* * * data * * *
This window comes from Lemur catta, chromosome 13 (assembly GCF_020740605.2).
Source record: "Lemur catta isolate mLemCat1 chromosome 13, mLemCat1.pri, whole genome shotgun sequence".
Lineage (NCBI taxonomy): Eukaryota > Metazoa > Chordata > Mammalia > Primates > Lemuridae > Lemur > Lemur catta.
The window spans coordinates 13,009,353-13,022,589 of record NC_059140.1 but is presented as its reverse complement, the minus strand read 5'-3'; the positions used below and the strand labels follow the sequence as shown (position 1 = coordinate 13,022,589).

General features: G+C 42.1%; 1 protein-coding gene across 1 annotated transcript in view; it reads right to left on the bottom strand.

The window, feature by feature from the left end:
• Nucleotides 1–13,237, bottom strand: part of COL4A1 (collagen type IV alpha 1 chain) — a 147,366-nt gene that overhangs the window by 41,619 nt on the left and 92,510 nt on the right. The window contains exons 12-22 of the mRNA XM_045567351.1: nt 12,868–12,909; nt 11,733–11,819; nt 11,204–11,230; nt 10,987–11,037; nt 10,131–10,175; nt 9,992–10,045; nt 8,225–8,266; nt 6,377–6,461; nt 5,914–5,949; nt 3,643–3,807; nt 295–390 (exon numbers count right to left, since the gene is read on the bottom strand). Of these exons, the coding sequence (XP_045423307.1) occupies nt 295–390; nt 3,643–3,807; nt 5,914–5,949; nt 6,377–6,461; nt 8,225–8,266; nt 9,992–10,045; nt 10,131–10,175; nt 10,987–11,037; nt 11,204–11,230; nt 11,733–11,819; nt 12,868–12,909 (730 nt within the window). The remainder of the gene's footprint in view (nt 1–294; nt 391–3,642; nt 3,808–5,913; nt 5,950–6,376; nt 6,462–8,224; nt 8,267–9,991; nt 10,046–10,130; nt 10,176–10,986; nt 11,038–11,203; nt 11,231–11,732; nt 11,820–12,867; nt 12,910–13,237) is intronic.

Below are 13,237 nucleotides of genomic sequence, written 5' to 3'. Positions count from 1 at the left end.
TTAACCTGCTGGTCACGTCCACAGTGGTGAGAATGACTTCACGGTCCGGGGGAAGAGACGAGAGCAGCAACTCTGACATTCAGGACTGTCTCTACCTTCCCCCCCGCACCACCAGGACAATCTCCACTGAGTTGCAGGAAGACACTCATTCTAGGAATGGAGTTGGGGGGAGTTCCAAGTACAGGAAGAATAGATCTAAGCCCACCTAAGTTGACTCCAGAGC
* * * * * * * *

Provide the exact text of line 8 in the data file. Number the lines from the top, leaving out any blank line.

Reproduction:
Below are 13,237 nucleotides of genomic sequence, written 5' to 3'. Positions count from 1 at the left end.